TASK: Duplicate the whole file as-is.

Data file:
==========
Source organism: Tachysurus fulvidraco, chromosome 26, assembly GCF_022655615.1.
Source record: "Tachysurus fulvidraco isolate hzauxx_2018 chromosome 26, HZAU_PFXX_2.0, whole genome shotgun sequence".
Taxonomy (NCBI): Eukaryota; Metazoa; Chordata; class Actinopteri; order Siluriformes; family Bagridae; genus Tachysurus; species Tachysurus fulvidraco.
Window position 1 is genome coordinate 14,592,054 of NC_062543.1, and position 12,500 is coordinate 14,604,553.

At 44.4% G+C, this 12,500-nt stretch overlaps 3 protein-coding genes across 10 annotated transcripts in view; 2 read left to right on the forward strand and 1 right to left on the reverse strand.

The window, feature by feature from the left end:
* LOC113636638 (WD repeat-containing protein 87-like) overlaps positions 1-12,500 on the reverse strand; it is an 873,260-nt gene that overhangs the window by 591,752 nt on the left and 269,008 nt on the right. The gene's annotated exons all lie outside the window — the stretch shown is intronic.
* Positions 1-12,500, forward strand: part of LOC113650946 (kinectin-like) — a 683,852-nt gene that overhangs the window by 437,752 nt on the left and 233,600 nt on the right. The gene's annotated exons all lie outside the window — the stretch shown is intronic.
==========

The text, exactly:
Source organism: Tachysurus fulvidraco, chromosome 26, assembly GCF_022655615.1.
Source record: "Tachysurus fulvidraco isolate hzauxx_2018 chromosome 26, HZAU_PFXX_2.0, whole genome shotgun sequence".
Taxonomy (NCBI): Eukaryota; Metazoa; Chordata; class Actinopteri; order Siluriformes; family Bagridae; genus Tachysurus; species Tachysurus fulvidraco.
Window position 1 is genome coordinate 14,592,054 of NC_062543.1, and position 12,500 is coordinate 14,604,553.

At 44.4% G+C, this 12,500-nt stretch overlaps 3 protein-coding genes across 10 annotated transcripts in view; 2 read left to right on the forward strand and 1 right to left on the reverse strand.

The window, feature by feature from the left end:
* LOC113636638 (WD repeat-containing protein 87-like) overlaps positions 1-12,500 on the reverse strand; it is an 873,260-nt gene that overhangs the window by 591,752 nt on the left and 269,008 nt on the right. The gene's annotated exons all lie outside the window — the stretch shown is intronic.
* Positions 1-12,500, forward strand: part of LOC113650946 (kinectin-like) — a 683,852-nt gene that overhangs the window by 437,752 nt on the left and 233,600 nt on the right. The gene's annotated exons all lie outside the window — the stretch shown is intronic.